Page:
(Almost) three days of (almost) night

This is as light as it gets where I was this week:

The location is Tromsø, Norway. I was there the last few days to discuss the effect of climate change on arctic fisheries. Interestingly, this effect is not necessarily negative – for the Norwegians, that is. Stocks like mackerel may move northwards, making more mackerel available to Norwegian fishers at the expense of more southern less northern fleets (like the Dutch). Other effects may be that arctic stocks become more productive, and as stocks get larger they can also be found in places where they weren’t before. So the University of Tromsø gathered together fisheries economists from Norway, Denmark and Iceland (adding a stray Dutch aspiring fisheries economist and a Mexican professor) to discuss what the economic effects may be, where these effects take place, and how economists can analyse these effects.

My highlights from this meeting:

  • Much of the research in this domain is descriptive: what is happening, and what may happen in the future? This concerns issues varying from what fishers do, where they will fish and how intensively, to the willingness of countries to cooperate in fisheries policy when stocks move northwards.
  • Prescriptive research – which routes should be kept open, where should marine protected areas be allocated – is scarce. I was one of the few participants presenting such research, and even that was about Vietnamese mangrove forests (not exactly arctic) and Dutch agri-environment schemes (not exactly marine or arctic). Juan Carlos Seijo had a very nice presentation about where to allocate a marine protected area in an ecosystem where the commercial fish originates from a particular (nursery) area. Not very surprisingly, one should protect the nursery area from fishing, but if you take into account what fishers do the effect of the allocation also depends on whether the nursery lies close to the fishing port or far away from it.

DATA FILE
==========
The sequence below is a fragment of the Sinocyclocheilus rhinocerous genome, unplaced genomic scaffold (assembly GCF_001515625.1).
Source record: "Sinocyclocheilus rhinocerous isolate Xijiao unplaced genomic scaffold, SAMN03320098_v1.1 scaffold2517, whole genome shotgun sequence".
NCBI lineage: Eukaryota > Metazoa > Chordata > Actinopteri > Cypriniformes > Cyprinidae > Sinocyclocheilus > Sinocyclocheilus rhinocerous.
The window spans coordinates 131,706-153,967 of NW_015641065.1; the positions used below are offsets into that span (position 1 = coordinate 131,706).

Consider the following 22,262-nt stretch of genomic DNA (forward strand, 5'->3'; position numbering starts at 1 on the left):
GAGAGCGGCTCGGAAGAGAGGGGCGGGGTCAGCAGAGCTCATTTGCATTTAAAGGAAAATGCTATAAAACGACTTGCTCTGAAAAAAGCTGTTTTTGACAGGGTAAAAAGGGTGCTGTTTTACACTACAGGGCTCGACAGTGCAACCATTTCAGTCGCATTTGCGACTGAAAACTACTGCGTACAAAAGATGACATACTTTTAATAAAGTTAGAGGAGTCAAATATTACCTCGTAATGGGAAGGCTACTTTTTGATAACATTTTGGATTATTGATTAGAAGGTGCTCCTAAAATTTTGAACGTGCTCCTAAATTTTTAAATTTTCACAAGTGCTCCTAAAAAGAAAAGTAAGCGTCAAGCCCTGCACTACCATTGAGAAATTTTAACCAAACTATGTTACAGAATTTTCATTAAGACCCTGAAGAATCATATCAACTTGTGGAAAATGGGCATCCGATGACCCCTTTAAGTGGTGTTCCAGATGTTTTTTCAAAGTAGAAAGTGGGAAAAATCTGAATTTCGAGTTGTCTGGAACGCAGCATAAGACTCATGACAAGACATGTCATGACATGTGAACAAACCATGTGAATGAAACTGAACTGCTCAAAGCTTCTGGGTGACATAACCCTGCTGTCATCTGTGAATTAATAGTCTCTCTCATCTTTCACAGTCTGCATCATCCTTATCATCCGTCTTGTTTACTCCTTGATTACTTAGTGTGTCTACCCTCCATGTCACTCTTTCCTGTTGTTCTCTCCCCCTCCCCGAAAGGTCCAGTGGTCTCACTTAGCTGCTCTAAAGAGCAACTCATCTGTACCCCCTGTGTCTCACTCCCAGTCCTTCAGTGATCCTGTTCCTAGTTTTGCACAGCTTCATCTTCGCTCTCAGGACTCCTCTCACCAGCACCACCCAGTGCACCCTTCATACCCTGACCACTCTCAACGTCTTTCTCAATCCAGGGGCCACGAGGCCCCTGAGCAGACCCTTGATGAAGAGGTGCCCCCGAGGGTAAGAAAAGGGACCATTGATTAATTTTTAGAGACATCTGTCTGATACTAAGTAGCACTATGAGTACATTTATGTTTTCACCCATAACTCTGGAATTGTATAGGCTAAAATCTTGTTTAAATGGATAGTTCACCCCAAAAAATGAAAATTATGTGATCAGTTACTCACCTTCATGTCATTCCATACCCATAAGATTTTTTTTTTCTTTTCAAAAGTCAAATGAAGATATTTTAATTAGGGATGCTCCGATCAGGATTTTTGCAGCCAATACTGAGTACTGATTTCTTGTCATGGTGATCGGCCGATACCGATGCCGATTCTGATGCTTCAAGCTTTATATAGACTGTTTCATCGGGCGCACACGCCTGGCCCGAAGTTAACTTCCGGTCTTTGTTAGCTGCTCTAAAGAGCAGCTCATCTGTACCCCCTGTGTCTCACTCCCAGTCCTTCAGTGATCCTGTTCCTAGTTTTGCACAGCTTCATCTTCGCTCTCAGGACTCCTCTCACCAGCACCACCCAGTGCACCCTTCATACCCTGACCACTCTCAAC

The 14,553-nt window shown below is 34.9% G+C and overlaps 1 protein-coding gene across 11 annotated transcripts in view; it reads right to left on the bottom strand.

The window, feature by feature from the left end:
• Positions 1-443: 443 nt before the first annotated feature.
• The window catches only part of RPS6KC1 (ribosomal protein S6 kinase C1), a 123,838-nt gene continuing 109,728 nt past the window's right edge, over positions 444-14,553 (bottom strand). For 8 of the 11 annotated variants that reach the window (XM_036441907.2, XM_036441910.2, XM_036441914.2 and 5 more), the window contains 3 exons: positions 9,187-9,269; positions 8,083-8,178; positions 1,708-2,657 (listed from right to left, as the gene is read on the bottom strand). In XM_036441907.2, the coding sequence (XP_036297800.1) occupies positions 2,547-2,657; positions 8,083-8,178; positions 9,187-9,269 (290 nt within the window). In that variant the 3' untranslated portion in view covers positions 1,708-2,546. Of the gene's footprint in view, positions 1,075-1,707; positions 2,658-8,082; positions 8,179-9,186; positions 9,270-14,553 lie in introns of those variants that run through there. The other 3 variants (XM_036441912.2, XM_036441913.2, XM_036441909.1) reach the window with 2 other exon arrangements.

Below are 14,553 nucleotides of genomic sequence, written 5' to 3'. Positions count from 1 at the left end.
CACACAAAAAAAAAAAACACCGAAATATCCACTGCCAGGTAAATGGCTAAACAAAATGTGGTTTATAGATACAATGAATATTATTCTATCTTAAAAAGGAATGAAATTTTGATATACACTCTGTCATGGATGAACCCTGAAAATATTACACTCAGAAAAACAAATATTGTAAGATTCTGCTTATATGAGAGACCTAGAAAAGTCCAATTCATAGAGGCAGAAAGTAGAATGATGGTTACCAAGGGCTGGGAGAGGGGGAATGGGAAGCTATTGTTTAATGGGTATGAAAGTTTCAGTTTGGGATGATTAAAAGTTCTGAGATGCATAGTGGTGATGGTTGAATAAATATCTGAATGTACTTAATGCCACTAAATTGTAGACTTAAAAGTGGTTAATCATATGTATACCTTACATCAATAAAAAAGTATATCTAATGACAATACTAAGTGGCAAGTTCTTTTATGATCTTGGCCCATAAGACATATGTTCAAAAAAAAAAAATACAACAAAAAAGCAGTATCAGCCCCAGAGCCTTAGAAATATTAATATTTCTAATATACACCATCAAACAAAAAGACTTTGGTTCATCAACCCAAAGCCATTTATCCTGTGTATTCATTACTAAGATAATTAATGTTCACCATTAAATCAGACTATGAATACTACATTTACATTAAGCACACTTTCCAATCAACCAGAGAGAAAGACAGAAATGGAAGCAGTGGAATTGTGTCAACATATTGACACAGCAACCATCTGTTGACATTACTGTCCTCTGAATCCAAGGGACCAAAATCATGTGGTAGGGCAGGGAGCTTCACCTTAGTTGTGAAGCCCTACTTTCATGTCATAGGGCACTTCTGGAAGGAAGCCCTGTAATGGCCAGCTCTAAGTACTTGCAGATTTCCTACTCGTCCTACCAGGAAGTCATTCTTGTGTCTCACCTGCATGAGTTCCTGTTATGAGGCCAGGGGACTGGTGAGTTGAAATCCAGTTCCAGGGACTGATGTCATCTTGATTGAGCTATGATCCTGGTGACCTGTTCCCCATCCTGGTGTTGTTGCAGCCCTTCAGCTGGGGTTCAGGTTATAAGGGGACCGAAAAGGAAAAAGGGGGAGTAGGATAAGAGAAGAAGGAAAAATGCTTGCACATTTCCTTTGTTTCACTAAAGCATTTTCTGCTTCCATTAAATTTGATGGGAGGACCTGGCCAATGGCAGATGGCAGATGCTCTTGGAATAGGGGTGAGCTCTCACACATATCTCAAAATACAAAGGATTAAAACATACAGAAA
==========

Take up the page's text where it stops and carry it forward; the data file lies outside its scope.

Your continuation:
• Norwegians are delightfully unapologetic about hunting and whaling. I can’t blame them: they have plenty of fish, minke whale and game, and as far as I can see they manage these stocks fairly well. Meanwhile, the Dutch get squeamish about whether we should cull deer (but hunting is cruel), let them starve (which is even crueler), or risk hitting them on the highway (would you like a deer in your windscreen?).
  • All the more surprising that the Dutch hunted whales, seals, and other cuddly arctic fauna on a large scale before the Norwegians did.
  • Norwegian is a very efficient language. “Hello how are you today?” is “hej”; “thank you very much” is “takk”. Why waste energy on redundant syllables?

Tromsø is a fascinating place. After Murmansk it is the largest city above the polar circle, and around this time of the year the sun does not rise – you get some twilight between 10am and 2pm, that’s it. The city is proud of its arctic hunters (like Wanny Woldstad) and explorers (like Roald Amundsen). But I admit I’m glad to have some sunlight again.

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